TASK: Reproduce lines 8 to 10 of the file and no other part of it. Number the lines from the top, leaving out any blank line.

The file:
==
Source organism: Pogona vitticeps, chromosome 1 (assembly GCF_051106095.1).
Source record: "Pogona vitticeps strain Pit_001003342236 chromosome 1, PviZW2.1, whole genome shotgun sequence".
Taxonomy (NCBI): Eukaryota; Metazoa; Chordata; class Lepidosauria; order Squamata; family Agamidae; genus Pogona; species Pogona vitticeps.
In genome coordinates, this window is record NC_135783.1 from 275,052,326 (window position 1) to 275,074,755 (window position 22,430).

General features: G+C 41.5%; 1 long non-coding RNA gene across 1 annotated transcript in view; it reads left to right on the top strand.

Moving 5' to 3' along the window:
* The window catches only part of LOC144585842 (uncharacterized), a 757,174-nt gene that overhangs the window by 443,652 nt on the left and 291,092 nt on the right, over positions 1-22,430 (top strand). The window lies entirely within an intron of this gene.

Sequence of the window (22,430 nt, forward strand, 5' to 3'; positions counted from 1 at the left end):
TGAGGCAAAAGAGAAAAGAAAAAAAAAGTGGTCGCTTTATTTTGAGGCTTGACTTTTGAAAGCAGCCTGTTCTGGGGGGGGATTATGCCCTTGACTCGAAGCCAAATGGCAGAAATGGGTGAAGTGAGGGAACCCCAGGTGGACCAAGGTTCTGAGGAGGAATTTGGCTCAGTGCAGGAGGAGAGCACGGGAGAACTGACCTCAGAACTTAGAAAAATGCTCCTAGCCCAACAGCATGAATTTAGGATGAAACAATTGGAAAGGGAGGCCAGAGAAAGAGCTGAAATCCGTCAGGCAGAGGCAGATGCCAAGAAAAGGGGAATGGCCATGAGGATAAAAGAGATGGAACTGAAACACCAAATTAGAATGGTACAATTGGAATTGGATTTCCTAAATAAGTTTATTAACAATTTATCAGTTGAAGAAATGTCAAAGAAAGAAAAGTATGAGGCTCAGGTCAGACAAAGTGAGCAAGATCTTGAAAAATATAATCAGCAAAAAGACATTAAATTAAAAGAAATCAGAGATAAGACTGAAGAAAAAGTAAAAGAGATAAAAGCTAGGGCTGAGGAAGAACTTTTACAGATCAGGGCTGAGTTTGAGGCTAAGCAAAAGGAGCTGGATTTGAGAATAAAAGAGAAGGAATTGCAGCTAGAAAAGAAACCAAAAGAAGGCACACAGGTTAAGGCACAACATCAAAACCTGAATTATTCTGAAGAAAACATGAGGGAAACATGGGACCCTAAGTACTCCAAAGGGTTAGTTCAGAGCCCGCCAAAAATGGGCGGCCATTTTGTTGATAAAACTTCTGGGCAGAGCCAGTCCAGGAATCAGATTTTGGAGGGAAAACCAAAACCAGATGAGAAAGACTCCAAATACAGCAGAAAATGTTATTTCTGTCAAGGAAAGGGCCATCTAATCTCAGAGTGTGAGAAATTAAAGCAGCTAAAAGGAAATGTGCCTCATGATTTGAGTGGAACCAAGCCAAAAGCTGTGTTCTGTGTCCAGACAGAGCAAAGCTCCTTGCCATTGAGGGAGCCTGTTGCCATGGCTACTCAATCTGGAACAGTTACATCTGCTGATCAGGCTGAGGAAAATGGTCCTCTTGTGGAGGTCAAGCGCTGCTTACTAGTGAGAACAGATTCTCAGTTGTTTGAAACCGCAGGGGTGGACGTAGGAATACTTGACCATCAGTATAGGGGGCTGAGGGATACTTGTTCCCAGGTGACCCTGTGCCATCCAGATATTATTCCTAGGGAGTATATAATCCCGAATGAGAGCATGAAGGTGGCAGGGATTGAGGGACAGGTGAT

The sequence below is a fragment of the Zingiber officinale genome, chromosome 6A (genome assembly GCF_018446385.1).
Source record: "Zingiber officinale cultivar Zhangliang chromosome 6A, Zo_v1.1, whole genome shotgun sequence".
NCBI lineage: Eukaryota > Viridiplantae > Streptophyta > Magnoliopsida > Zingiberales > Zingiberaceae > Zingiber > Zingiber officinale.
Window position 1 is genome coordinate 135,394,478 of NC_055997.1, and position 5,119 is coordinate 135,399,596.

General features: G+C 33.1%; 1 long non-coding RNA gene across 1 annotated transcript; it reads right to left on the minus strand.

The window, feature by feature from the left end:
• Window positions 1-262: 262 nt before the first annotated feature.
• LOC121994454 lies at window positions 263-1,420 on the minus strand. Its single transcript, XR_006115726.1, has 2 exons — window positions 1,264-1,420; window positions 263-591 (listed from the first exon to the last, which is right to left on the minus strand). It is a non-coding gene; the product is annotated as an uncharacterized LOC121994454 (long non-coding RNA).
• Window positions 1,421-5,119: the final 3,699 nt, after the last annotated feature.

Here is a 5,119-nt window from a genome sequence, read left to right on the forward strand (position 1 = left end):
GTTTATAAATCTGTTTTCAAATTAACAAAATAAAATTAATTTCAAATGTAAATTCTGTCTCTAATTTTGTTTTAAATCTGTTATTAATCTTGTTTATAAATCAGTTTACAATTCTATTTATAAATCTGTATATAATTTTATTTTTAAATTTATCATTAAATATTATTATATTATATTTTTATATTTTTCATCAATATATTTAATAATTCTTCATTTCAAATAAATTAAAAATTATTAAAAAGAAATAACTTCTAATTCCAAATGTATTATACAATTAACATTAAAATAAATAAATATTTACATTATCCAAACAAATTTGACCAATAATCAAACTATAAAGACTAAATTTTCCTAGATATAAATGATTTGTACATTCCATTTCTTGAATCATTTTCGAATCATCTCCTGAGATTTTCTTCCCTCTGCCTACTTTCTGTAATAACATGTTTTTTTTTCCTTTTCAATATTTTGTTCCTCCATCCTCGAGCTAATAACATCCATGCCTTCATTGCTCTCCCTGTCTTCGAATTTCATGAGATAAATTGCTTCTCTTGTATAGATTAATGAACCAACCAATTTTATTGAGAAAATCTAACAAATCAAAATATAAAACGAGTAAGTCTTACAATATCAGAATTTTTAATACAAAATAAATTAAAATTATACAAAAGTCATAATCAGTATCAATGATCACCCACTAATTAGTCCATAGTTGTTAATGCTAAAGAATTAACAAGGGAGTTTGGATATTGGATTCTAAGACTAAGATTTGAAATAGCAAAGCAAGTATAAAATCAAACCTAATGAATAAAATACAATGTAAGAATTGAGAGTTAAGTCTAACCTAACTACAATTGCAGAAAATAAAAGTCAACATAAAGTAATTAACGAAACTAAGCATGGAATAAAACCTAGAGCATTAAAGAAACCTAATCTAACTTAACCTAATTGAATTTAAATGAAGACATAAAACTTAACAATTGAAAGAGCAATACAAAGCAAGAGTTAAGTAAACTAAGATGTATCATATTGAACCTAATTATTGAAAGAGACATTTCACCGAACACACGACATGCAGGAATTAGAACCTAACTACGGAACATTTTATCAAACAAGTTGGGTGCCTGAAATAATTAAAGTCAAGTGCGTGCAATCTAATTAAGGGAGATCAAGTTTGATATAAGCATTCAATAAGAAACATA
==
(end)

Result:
Sequence of the window (22,430 nt, forward strand, 5' to 3'; positions counted from 1 at the left end):
TGAGGCAAAAGAGAAAAGAAAAAAAAAGTGGTCGCTTTATTTTGAGGCTTGACTTTTGAAAGCAGCCTGTTCTGGGGGGGGATTATGCCCTTGACTCGAAGCCAAATGGCAGAAATGGGTGAAGTGAGGGAACCCCAGGTGGACCAAGGTTCTGAGGAGGAATTTGGCTCAGTGCAGGAGGAGAGCACGGGAGAACTGACCTCAGAACTTAGAAAAATGCTCCTAGCCCAACAGCATGAATTTAGGATGAAACAATTGGAAAGGGAGGCCAGAGAAAGAGCTGAAATCCGTCAGGCAGAGGCAGATGCCAAGAAAAGGGGAATGGCCATGAGGATAAAAGAGATGGAACTGAAACACCAAATTAGAATGGTACAATTGGAATTGGATTTCCTAAATAAGTTTATTAACAATTTATCAGTTGAAGAAATGTCAAAGAAAGAAAAGTATGAGGCTCAGGTCAGACAAAGTGAGCAAGATCTTGAAAAATATAATCAGCAAAAAGACATTAAATTAAAAGAAATCAGAGATAAGACTGAAGAAAAAGTAAAAGAGATAAAAGCTAGGGCTGAGGAAGAACTTTTACAGATCAGGGCTGAGTTTGAGGCTAAGCAAAAGGAGCTGGATTTGAGAATAAAAGAGAAGGAATTGCAGCTAGAAAAGAAACCAAAAGAAGGCACACAGGTTAAGGCACAACATCAAAACCTGAATTATTCTGAAGAAAACATGAGGGAAACATGGGACCCTAAGTACTCCAAAGGGTTAGTTCAGAGCCCGCCAAAAATGGGCGGCCATTTTGTTGATAAAACTTCTGGGCAGAGCCAGTCCAGGAATCAGATTTTGGAGGGAAAACCAAAACCAGATGAGAAAGACTCCAAATACAGCAGAAAATGTTATTTCTGTCAAGGAAAGGGCCATCTAATCTCAGAGTGTGAGAAATTAAAGCAGCTAAAAGGAAATGTGCCTCATGATTTGAGTGGAACCAAGCCAAAAGCTGTGTTCTGTGTCCAGACAGAGCAAAGCTCCTTGCCATTGAGGGAGCCTGTTGCCATGGCTACTCAATCTGGAACAGTTACATCTGCTGATCAGGCTGAGGAAAATGGTCCTCTTGTGGAGGTCAAGCGCTGCTTACTAGTGAGAACAGATTCTCAGTTGTTTGAAACCGCAGGGGTGGACGTAGGAATACTTGACCATCAGTATAGGGGGCTGAGGGATACTTGTTCCCAGGTGACCCTGTGCCATCCAGATATTATTCCTAGGGAGTATATAATCCCGAATGAGAGCATGAAGGTGGCAGGGATTGAGGGACAGGTGAT

The sequence below is a fragment of the Zingiber officinale genome, chromosome 6A (genome assembly GCF_018446385.1).